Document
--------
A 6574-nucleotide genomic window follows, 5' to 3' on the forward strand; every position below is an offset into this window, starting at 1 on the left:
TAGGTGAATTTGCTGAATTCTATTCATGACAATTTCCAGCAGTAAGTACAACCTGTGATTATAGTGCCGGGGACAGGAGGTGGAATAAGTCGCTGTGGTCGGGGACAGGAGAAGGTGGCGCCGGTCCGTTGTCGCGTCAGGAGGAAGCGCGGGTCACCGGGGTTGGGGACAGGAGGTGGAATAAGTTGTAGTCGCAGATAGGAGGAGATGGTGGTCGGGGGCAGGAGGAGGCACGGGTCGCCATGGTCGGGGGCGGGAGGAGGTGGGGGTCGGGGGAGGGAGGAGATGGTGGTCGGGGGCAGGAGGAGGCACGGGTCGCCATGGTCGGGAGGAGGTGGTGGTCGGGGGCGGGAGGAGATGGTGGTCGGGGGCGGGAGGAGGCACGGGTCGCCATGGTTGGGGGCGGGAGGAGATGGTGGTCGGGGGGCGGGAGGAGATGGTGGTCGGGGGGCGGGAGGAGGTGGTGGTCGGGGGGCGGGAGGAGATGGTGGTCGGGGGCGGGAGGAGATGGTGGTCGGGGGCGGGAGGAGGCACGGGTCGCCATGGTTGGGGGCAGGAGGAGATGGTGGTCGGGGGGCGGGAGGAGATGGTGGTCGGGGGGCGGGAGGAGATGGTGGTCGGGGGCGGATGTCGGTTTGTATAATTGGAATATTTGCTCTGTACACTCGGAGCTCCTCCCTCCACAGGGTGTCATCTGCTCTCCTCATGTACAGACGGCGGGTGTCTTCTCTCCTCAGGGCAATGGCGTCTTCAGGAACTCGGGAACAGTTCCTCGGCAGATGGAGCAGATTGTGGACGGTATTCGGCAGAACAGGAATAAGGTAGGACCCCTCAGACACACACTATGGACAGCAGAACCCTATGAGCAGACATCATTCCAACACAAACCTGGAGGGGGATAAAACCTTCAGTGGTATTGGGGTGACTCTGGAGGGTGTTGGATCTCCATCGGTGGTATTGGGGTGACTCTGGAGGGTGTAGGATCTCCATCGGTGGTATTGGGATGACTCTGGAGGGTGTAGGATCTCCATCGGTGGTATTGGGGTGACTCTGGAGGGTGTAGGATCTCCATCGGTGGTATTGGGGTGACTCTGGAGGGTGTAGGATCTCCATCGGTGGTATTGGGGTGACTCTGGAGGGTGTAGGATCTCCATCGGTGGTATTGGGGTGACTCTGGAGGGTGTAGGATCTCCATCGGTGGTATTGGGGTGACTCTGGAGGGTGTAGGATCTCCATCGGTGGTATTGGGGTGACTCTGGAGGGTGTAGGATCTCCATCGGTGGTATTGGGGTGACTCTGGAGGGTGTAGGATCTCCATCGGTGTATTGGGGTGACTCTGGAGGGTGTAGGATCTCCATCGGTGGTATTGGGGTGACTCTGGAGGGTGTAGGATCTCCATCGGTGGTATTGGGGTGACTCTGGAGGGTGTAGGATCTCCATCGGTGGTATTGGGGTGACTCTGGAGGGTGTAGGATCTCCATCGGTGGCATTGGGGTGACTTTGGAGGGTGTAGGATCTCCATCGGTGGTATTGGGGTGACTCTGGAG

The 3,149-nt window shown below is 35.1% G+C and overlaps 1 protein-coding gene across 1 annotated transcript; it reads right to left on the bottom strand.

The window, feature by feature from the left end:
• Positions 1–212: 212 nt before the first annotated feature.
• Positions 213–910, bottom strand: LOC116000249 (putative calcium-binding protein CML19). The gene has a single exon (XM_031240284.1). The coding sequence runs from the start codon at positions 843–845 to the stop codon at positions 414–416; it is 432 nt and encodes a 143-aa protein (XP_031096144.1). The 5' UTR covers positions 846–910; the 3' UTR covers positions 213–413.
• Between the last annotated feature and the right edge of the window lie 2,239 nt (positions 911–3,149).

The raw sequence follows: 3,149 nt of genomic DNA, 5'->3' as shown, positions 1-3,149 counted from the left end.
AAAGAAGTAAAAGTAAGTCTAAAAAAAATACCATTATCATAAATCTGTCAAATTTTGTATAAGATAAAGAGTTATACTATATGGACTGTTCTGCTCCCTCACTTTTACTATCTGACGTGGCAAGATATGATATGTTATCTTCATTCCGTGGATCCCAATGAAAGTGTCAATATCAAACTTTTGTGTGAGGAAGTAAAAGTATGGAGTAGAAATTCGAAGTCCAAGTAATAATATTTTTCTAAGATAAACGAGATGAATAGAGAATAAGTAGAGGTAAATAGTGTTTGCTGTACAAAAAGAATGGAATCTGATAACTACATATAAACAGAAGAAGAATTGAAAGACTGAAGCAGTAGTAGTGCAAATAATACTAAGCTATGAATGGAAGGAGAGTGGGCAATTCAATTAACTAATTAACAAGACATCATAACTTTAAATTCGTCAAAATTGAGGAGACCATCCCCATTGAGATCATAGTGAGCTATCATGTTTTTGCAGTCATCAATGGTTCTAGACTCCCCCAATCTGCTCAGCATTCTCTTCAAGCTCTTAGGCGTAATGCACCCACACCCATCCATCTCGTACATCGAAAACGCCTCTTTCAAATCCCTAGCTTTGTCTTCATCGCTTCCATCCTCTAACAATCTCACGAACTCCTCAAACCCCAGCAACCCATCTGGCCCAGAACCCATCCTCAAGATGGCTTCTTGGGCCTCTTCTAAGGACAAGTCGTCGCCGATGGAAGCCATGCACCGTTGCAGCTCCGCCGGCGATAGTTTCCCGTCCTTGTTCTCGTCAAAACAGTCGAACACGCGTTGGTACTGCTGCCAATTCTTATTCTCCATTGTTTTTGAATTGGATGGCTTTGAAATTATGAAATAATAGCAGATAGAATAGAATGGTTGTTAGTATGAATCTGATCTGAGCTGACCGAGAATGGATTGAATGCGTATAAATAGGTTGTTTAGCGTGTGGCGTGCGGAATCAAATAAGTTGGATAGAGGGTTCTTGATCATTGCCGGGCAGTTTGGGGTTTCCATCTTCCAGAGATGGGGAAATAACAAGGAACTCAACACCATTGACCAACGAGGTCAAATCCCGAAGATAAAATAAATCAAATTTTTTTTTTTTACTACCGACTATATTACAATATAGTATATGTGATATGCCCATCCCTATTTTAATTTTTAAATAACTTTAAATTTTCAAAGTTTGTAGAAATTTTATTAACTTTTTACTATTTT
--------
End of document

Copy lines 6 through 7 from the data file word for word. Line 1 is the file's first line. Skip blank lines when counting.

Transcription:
• Positions 213–910, bottom strand: LOC116000249 (putative calcium-binding protein CML19). The gene has a single exon (XM_031240284.1). The coding sequence runs from the start codon at positions 843–845 to the stop codon at positions 414–416; it is 432 nt and encodes a 143-aa protein (XP_031096144.1). The 5' UTR covers positions 846–910; the 3' UTR covers positions 213–413.
• Between the last annotated feature and the right edge of the window lie 2,239 nt (positions 911–3,149).